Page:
Carnegie Mellon Software Engineers Take Their Expertise to Russian IT Experts at Educational Seminar in Moscow

On March 24-25, 2003, two faculty instructors from the Master of Software Engineering Program at the School of Computer Science and ISRI, Mel Rosso-Llopart and Gil Taran, traveled to Moscow Russia for teaching purposes. It was the first educational seminar in software engineering taught by a major US university to the Russian IT sector.

The seminar, sponsored by Microsoft and Sun Microsystems as well as IT trade associations in Russia such as RUSSOFT, Silicon Taiga, and Sirius was a tremendous success. In two days, 45 managers from 18 different IT development companiesall over Russia and Belarus were exposed to principles of managing a software development project, managing project risks, and applying what they learned in a case study environment.

When asked, what Carnegie Mellon University brings to the Russian market in software engineering education, Ron Lewin, managing director of TerraLink and co-chair of the Information Technology and Telecommunications Committee of the American Chamber of Commerce in Russia said: "Carnegie Mellon brings with it the benefit of the huge experience and brain trust on the topic of software engineering that has been developed over a very long time. The industry in Russia is young, and this experience can help it face the challenges of growth by utilizing the experience of others who have already been through it. There is no need to reinvent a bike, but a need to ride it.", he added.

Igor Agamirzian, the director for government projects at Microsoft's office in Moscow, provided additional comments: "Unfortunately, nowadays middle management's education is poor in Russia. This problem concerns all industrial and governmental spheres, most notably the software industry."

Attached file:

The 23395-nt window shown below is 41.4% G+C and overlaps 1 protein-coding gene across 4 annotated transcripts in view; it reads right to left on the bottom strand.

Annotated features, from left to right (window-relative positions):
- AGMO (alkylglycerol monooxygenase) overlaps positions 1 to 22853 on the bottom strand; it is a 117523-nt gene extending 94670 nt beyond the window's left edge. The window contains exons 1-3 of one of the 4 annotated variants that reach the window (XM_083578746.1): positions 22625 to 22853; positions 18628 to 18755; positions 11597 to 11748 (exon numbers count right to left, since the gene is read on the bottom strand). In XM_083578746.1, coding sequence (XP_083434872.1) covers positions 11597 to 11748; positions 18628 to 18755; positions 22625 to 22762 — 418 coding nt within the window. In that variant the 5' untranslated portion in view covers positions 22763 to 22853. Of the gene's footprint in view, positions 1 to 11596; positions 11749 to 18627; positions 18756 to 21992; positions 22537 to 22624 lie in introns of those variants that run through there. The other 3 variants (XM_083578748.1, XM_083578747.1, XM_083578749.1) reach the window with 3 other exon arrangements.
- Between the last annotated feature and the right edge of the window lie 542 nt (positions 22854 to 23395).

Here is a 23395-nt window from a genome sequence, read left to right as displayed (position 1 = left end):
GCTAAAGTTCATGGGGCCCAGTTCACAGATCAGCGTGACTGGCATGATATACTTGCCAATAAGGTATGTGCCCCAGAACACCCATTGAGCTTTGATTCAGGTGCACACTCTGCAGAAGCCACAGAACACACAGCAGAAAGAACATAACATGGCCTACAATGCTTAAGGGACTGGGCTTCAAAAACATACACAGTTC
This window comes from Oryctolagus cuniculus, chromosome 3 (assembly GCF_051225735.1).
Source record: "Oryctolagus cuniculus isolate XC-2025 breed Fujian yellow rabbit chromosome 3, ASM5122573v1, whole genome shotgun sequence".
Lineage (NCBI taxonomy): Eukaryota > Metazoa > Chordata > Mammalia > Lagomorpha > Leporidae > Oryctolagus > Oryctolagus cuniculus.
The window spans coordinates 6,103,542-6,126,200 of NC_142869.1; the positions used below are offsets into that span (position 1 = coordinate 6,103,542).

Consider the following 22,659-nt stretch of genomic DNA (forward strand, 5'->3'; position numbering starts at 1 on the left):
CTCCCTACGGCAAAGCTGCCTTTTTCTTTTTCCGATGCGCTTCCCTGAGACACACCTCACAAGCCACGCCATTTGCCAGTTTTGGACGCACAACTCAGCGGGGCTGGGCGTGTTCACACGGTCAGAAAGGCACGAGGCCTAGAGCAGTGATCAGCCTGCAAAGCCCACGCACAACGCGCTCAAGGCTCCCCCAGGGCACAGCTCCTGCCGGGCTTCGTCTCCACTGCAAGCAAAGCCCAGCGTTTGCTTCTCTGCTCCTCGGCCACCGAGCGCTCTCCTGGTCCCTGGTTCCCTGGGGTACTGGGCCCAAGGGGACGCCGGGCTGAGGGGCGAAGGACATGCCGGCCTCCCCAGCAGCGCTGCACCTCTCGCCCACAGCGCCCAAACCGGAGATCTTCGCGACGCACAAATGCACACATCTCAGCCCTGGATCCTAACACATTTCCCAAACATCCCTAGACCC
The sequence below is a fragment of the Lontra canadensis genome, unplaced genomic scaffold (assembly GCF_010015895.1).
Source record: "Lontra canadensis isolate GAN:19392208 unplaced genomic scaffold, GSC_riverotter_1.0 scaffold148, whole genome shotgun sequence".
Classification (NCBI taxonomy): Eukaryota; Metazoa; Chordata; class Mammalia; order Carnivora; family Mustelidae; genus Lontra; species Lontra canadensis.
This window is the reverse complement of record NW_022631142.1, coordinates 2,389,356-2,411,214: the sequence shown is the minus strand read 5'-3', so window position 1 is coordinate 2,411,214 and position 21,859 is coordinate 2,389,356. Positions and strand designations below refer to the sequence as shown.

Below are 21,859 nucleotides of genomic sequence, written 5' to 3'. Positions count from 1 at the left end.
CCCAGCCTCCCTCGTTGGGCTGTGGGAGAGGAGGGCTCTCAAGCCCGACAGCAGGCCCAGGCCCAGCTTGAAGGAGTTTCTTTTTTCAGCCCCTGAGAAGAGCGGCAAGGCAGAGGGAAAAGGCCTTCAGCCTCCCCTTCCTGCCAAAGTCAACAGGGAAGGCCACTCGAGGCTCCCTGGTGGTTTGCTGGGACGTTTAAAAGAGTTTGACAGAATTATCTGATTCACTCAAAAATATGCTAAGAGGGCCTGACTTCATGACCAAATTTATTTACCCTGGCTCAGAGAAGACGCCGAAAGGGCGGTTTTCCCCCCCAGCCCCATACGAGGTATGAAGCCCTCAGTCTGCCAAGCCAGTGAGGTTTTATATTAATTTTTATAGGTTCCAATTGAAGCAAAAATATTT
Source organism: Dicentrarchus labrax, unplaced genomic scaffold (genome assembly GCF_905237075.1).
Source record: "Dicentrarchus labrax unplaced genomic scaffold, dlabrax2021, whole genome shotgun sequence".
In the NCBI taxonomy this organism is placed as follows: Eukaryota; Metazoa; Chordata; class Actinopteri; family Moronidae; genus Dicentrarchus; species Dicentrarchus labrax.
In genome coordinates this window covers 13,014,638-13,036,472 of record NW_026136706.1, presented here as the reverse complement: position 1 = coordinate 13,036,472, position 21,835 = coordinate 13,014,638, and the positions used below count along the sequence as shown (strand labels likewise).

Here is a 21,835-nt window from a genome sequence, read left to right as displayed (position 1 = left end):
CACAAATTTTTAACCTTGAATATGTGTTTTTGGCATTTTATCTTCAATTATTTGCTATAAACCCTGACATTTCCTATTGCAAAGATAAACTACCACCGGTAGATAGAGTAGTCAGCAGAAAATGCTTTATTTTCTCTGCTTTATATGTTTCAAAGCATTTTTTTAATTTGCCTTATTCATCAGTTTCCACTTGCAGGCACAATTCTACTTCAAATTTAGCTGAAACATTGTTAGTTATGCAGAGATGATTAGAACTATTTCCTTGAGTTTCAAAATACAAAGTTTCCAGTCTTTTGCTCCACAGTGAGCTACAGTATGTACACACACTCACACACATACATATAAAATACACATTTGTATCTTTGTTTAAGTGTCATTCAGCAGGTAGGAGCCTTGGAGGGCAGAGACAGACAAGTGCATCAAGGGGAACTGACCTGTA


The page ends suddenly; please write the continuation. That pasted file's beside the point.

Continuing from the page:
Commenting about the seminar once it had ended, the CIS region marketing manager of Sun Microsystems, Andrei Galitski said: "Learning from the experience of leading international specialists in the field of software development management is invaluable for the seminar's participants. It will undoubtedly serve the future of software development in Russia."

On the Russian side, this venture was organized by RUSSEE, a young company focused on Russian software education, founded by Dmitry Dakhnovsky and Ilya Antipov, both computer science alums from Carnegie Mellon (Class of '97).

The students, all IT professionals with varying levels of management experience, had excellent communication and language skills and were highly motivated with a desire and eagerness to learn and excel. For both instructors, this was their first time visiting Moscow and they are looking forward to continuing the relationship between Carnegie Mellon and the IT industry in Russia. Further seminars are scheduled for the coming months.

The instructors can be contacted at the following addresses for more information:
Mel Rosso-Llopart: rosso @
Gil Taran: gil @

Event Photos:

For More Information
Byron Spice | 412-268-9068 |